Three sisters who were born and lived their childhood in Brazil, returned to Japan and live in Mie Prefecture. They donated documents and old photos to Mie Prefecture, which show a little of Japanese immigrants lives in Brazil.
The stories told on the day of donation will be part of the collection of MieMu, the Mie Prefectural Museum. The 3 sisters were born in Brazil and, as children, came to Japan for more than 70 years. They told stories of the time they lived in Brazil.
Their parents left Japan and arrived at the Port of Santos in Brazil, and later went to live in São Paulo, in the city of Bastos. The family lived on agriculture, and much of their food was produced by themselves.
“Our parents were engaged in farming and cotton cultivation, coffee and sugarcane. There was a proper machine to extract the sugarcane juice, the juice was thicked until it becomes sugar. They used to beat the coffee beans with a stick in order to knock them down, and, then, the coffee beans were collected and scattered over a wide area the size of a sports field to dry. “
“On the bank of the river was fresh and the water was clean, there were no houses around, nothing built, with many trees with monkeys everywhere, even so, we had to wash clothes and kitchen utensils on the river. In the meantime, we were going to pick fruits because they were in our property. “
They attended Japanese schools in Brazil, and came to Japan when the eldest sister was 10. At first, the adaptation was difficult and they went through hard times.
“It took us a long time to adapt. I don’t know why we were the center of all eyes. We were children, but we could figure out what was happening. In the 1st and 2nd grade in Japan, the teacher introduced us in front of everyone saying our name and that we had come from Brazil, we had to reverence and we became the center of all eyes, we felt very ashamed.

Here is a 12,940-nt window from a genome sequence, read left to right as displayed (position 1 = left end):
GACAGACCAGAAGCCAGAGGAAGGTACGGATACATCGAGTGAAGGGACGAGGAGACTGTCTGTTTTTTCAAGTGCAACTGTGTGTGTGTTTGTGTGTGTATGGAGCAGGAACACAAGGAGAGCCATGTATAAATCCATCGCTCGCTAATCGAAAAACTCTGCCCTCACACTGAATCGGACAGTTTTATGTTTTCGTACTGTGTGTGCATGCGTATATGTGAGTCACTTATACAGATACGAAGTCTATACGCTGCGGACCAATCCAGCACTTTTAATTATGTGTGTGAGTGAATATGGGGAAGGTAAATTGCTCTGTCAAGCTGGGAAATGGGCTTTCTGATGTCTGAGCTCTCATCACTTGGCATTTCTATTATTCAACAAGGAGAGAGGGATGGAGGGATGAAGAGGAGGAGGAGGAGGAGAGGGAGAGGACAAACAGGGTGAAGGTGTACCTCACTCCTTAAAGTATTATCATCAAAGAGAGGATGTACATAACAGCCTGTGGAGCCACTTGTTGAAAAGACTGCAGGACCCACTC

We were the center of all eyes, we were seen like this by other children and by adults. Many said we had come from the United States. “
Although they do not remember how to speak Portuguese, the lovely old ladies made a point to leave a quick message.
Formerly, many Japanese left for Brazil in search of a better life, but there are very few documents that tell the story in fact. This time, personal accounts of experiences in this period will be recorded as historical documents. The happy sisters, by feeling useful with this donation and in appreciation to the life they lived in Brazil 70 years ago, said “Thank you! Thank you! Thank you “.
We appreciate opportunity to meet so rich reporting. We hope their stories show to young people that, regardless of the country of origin, we should be proud of it and that we can live happily and in harmony.